With regard to brain NRG1 expression, coronal brain tissue chunks (–1.0 ~ 1.0 mm to the bregma) were collected at 14 d after MCAO. Ischemic hemispheres (200 mg) were dissected on ice and were stored at -70°C until use. Subsequently, each tissue sample was resuspended in an equal weight of homogenization buffer and homogenized with a Dounce homogenizer. The homogenate was centrifuged (10,000 g) for 10 min at 4°C and the supernatant (5 μg/μl) was processed for ELISA analysis.


For immunocytochemistry, AdMSCs and NRG1-AdMSCs were grown in four-well Lab-Tek II chamber slides (Nunc, USA) at a density of 2×104 cells/mL. Briefly, the cells were fixed with 4% paraformaldehyde for 30 min at 4°C. The cells were incubated in blocking solution (10% normal donkey serum) for 30 min and then with rabbit polyclonal anti-NRG1 (1:200; Santa Cruz Biotechnology, USA) for 16 h at 4°C. After washing with PBS, the cells were incubated with Cy3-conjugated donkey anti-mouse IgG (1:500; Jackson ImmunoResearch, USA) for 1 h at room temperature (22 ± 3°C). After final washing with PBS, the cells were counterstained with 4,6-diamidino-2-phenylindole (DAPI).

For immunohistochemical staining, the 40-μm-thick coronal sections were incubated with 10% normal donkey serum for 1 h and then with the following primary antibodies for 16 h at 4°C: rabbit polyclonal anti-NRG1 (1:200; Santa Cruz Biotechnology), mouse monoclonal anti-human nuclei (1:200; Millipore Corporation, USA). After washing with PBS, the sections were incubated with the following secondary antibodies for 2 h at room temperature (22 ± 3°C): Cy3-conjugated donkey anti-mouse IgG (1:500; Jackson ImmunoResearch), Alexa488-conjugated donkey anti-rabbit IgG (1:500; Jackson ImmunoResearch). Then, after washing with PBS, the sections were mounted and observed using a confocal microscopy (LSM 510 Meta; Carl Zeiss Co., Germany).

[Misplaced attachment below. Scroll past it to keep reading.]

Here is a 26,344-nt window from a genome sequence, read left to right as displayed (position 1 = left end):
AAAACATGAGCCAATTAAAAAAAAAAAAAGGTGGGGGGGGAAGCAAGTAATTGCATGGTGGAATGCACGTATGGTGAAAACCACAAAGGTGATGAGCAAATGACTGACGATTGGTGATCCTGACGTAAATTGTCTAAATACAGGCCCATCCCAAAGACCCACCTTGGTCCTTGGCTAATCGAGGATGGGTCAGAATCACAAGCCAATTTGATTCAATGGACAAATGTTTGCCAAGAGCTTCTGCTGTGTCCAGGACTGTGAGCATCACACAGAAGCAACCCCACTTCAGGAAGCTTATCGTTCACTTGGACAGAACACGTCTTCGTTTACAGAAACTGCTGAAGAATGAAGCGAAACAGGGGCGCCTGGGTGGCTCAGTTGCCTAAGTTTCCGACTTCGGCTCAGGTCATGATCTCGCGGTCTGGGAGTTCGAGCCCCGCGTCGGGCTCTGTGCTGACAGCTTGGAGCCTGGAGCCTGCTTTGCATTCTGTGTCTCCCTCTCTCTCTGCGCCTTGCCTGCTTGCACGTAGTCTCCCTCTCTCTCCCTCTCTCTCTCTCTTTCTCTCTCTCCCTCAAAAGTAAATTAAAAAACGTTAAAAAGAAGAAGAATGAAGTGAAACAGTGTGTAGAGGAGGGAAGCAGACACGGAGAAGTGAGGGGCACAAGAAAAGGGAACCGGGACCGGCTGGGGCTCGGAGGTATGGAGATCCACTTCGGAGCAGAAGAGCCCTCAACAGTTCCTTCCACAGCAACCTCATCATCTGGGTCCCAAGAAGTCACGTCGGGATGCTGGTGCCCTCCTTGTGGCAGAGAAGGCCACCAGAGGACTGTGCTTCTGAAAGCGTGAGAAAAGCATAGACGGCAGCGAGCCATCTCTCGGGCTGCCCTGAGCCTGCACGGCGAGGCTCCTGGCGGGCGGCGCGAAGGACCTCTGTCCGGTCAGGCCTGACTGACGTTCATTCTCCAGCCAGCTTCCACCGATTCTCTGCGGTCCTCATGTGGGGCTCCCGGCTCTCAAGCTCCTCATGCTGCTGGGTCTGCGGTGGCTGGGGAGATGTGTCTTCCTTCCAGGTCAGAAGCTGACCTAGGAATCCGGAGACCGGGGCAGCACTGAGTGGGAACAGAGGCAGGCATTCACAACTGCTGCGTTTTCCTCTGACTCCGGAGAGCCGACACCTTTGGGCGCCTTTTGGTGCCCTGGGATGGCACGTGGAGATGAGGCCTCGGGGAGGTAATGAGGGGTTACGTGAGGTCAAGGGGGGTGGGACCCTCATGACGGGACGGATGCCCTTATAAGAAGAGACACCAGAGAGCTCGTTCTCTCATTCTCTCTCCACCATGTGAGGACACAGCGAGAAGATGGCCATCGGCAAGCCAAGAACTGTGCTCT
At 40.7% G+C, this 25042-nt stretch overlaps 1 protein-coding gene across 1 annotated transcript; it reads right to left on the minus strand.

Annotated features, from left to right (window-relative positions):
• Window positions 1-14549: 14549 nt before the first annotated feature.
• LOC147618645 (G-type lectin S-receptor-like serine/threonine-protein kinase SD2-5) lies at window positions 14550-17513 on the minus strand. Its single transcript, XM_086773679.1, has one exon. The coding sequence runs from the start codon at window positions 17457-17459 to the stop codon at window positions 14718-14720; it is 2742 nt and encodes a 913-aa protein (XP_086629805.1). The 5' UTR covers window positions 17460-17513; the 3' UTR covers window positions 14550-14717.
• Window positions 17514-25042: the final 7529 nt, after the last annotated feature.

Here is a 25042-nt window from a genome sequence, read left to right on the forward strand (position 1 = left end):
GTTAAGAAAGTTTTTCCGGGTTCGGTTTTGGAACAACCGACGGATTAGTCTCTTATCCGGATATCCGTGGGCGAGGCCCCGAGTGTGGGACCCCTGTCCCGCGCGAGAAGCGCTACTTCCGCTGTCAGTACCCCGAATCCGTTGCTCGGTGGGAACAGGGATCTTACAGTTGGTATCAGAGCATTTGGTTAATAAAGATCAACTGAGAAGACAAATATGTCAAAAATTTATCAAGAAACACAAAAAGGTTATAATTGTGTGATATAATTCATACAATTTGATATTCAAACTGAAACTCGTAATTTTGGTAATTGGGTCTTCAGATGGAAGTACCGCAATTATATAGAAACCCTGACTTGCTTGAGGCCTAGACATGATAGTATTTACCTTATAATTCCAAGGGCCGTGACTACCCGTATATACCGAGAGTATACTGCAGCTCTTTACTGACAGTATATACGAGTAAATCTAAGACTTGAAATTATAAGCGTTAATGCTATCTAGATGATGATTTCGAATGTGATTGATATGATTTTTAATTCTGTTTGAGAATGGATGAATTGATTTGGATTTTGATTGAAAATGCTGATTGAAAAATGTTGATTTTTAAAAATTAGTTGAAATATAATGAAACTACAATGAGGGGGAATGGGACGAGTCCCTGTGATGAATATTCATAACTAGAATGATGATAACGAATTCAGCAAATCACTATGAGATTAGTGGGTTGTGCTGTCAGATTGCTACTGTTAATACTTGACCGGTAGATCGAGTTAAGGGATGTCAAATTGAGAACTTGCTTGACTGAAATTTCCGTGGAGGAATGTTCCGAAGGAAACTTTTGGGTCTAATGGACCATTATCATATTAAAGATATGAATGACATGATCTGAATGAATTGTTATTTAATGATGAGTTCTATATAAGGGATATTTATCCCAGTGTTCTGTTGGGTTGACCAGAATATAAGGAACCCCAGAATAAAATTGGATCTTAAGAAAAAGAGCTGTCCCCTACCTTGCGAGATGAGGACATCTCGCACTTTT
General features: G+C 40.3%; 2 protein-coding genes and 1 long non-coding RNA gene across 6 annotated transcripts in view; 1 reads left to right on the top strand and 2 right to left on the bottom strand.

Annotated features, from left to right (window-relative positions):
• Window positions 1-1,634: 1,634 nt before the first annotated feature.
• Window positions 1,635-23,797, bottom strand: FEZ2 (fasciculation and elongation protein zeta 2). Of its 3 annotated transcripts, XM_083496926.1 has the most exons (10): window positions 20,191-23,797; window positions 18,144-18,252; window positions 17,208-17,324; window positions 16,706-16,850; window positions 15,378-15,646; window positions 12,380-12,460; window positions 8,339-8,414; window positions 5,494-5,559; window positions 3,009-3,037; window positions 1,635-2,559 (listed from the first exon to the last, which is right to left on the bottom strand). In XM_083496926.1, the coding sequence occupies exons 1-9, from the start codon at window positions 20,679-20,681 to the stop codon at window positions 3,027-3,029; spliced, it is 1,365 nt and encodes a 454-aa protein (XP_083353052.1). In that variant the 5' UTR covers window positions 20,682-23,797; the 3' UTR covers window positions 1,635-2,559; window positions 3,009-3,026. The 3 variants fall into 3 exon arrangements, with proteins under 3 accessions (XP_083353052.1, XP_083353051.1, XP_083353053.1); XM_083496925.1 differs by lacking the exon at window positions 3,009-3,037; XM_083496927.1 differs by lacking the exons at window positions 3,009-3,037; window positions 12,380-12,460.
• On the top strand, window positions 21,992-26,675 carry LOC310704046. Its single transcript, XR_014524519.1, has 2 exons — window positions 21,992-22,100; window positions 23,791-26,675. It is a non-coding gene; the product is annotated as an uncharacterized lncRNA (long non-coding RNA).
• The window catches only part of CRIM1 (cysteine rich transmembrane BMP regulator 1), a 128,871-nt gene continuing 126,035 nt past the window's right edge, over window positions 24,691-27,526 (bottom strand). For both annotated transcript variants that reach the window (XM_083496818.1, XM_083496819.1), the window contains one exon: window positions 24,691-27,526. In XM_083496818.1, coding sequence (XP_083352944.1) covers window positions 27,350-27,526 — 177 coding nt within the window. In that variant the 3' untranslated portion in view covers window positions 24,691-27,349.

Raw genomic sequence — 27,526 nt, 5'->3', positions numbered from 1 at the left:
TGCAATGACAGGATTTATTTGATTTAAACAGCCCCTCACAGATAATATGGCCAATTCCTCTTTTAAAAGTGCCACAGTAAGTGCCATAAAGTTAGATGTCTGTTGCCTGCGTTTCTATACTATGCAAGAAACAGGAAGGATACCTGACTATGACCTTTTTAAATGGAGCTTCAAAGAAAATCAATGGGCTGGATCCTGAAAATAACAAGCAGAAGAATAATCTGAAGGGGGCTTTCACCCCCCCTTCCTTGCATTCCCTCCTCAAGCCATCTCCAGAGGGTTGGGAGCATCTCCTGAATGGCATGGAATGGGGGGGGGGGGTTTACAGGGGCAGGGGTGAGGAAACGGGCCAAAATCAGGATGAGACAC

Western blotting

Brain tissues were lysed in RIPA buffer (25 mM Tris-Hcl (pH 7.6), 150 mM NaCl, 1% NP-40, 1% sodium deoxycholate, and 0.1% SDS) added with protease and phosphatase inhibitor cocktail (ThermoFisher Scientific, USA). Lysates were clarified by centrifugation and the supernatant was collected for protein extraction. Equal amounts of protein (60 μg) from each sample were separated on 8~15% SDS-polyacrylamide gels and transferred to nitrocellulose membranes. The membrane was then blocked with 5% bovine serum albumin in tris-buffered saline containing 0.1% Tween-20 for 1 h at room temperature and incubated overnight at 4°C with anti-Neuregulin-1 (1:500, Santa Cruz Biotechnology), anti-ErbB4 (1:500, Santa Cruz Biotechnology), p44/42 mitogen-activated protein kinase (MAPK; Cell signaling Technology, USA), anti-phospho MAPK (Cell signaling Technology), anti-Akt (Cell signaling Technology), or anti-phospho Akt (Cell signaling Technology) antibodies diluted 1:1000. The membrane was then incubated with horseradish peroxidase-conjugated secondary anti-rabbit, mouse antibody (1:1000, Santa Cruz Biotechnology) at room temperature for 1 h. Bands were detected using an enhanced chemiluminescence detection kit (Thermo Scientific, USA), after which these blots were re-probed with mouse monoclonal anti-GAPDH antibody (1:1000; Novus) as a loading control for all experiments. Relative quantification of the band immunoreactivity was performed by densitometric analysis using an ImageQuant LAS 4000 (Fujifilm, Japan).